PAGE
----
That's right, as a limited time offer, Harper-Collins (a publishing company for those of you who can't bother to know these things) is offering Neverwhere as a free e-book.

So, wander over to this site, download the e-book and Happy Reading to you! (If you do check it out, let me know what you think. It's the first Neil Gaiman book I've ever read)

Also, only 27 more days until The Graveyard Book. Whoot.

Try this!

Okay, here's the contest. I will post a video and here's the directions:

1. Count how many times the basketball is passed between people wearing white shirts.
2. Post a comment here about how many times you think it is.
3. DO NOT read any comments ahead of time; that's cheating! :)

It's harder than it sounds, so pay attention. You can watch the video at this site. Remember to comment! :)


Daniel and I went on a photoshoot yesterday in Trollwood park. He already worked on some of them and sent them my way. The last one is my favorite. Please let me know what you think.

Pictures!!Collapse )


I was messing around with photoshop. Usually photoshop leaves me near tears because I am so frustrated that I know what I want to happen but I don't know how to get it to happen that way. Anyway, so I was playing around and this is what I did:

PicturesCollapse )

So that was fun.

So you want to know me, huh?

(mostly stolen from daysprings but heavily edited enough to be considered my own)

Name: Amanda Kelly (which means: Beloved Warrior)
Also Goes By: Mandee
Age: 25
Stats: 5’2”, dark brown eyes, high cheekbones, small feet which is consistent; short brown hair with blonde highlights, 125ish,and emerging muscular build all which is not very consistent at all.
Date of birth: December 30
City of birth: St. Augustine, Fl
Current residence: Both my hatred and my love: North Dakota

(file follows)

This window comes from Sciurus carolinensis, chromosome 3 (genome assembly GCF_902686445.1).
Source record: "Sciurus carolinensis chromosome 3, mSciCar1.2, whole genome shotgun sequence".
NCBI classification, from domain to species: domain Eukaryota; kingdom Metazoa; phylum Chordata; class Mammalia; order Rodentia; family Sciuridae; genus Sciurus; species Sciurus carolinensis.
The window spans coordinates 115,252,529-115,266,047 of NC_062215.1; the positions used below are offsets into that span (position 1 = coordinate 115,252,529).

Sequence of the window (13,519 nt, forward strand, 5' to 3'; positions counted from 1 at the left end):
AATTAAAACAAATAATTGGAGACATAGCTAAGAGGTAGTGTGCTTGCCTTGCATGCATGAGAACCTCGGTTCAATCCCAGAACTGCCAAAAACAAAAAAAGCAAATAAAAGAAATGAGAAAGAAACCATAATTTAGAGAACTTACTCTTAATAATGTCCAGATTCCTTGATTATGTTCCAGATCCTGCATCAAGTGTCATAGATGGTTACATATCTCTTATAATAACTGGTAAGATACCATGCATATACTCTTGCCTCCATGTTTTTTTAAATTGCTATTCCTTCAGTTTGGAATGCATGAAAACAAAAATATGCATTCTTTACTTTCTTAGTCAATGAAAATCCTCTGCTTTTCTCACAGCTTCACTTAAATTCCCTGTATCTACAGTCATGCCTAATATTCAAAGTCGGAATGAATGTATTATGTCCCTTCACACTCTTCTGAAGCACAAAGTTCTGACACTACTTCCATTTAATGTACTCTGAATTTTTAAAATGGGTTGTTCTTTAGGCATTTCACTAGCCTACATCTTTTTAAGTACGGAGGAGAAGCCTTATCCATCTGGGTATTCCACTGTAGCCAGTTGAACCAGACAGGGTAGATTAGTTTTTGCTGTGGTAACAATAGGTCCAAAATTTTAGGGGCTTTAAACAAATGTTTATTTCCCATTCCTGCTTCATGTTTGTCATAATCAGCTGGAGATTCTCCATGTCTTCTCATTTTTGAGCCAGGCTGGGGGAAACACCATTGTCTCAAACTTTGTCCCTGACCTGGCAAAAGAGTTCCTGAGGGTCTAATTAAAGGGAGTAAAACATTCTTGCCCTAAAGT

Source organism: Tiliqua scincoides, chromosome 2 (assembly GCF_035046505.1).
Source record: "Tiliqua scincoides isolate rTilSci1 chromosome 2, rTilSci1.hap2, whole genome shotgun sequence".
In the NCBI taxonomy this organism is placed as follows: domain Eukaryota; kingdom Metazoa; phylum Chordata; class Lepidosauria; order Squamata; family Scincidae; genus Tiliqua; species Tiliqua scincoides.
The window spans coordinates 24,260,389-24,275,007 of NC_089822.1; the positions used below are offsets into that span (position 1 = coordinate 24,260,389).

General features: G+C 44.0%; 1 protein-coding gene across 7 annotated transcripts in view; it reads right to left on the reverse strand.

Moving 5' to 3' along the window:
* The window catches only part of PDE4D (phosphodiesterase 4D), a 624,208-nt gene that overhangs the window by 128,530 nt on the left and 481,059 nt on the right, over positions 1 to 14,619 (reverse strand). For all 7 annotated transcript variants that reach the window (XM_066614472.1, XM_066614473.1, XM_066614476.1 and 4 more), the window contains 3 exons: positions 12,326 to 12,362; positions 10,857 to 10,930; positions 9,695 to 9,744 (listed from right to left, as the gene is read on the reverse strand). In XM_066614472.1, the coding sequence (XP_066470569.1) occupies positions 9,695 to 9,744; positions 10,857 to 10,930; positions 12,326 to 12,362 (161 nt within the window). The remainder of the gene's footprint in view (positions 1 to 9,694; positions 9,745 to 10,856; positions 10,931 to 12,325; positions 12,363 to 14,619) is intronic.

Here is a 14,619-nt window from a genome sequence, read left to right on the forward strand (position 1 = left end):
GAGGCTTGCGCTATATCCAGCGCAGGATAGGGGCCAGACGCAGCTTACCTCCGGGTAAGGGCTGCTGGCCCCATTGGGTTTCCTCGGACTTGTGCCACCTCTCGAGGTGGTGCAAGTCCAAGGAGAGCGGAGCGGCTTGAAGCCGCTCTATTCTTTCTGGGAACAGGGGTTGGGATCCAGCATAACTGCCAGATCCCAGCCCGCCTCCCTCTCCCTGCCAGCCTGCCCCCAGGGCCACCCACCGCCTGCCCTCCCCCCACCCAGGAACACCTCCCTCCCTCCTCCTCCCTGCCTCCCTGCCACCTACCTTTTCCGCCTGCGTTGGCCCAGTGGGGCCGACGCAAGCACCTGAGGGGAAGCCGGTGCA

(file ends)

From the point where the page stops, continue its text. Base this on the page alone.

Alma Mater: Minnesota State University Moorhead
Major: Speech-Language-Hearing Science
Special Education (certificate)
Psychology (minor)
Work: I am the program manager of the National Multiple Sclerosis Society North Central States Chapter. Huzzah. Basically, I am in charge of all the programs and services in North Dakota and the six counties in Minnesota that border North Dakota. What do I do? Well, a whole lot of everything.
What I do in my spare time: Reading, writing, graphic novels, friends, board games, movies, internet, internet, internet, spending a ridiculous amount of time with my boyfriend
A few of my favorite things: simple pleasures in life, warm blankets, chai tea, dancing in the rain, red umbrellas, willow trees, the excitement of coming up with a novel idea, the sound of highheels clicking against the floor, the smell of lavender, the look of a clean kitchen, treasure trunks as coffee tables
What you need to know about me to understand this journal:
+I am not nearly as angsty as I sound (I hope).
+I live with my amazing and wonderful boyfriend, Daniel. He's a 5'10.5", blonde hair, blue-eyed photographer. He's the cheese to my macaroni. :)
+I am an avid dreamer.. probably moreso than anyone you've ever met.
+I do not get along well with my mother, though I try. It's a yo-yo effect, really.
+90% of my topics revolve around the previous facts I stated.

More facts about me:
+I tend to develop huge and unpassing crushes on people I admire like : Neil Gaiman and Ellen DeGeneres.
+I am easily excited over anything that I enjoy which is mostly everything.
+If I give you a negative review of something, believe it, because it is very rare indeed.
+I am an optimist, hoper, dreamer and champion of justice: at least, in my mind!
+I dream of ways to develop superpowers such as working with chemicals in a thunderstorm, exposing myself to gamma radiation or evolving my dna sequence. Thusfar, nothing has worked. I will keep you posted on any further successes.
+I'm a nerd: through and through.
+I love reading random trivia books and facts. It never gets old becuase by the time I pick up the book again, I've forgotten what I've learned and it's all new fascinating facts for me.
+My favourite authors are: Neil Gaiman, Madeleine L'Engle, GK Chesterton, Douglas Adams, CS Lewis, JRR Tolkien, Ray Bradbury
+I love love love listening to music on a record player far more than on any other media.
+I play videogames.
+I am mentally addicted to chai tea (though not to the caffeine within it)

That is all, for now! <3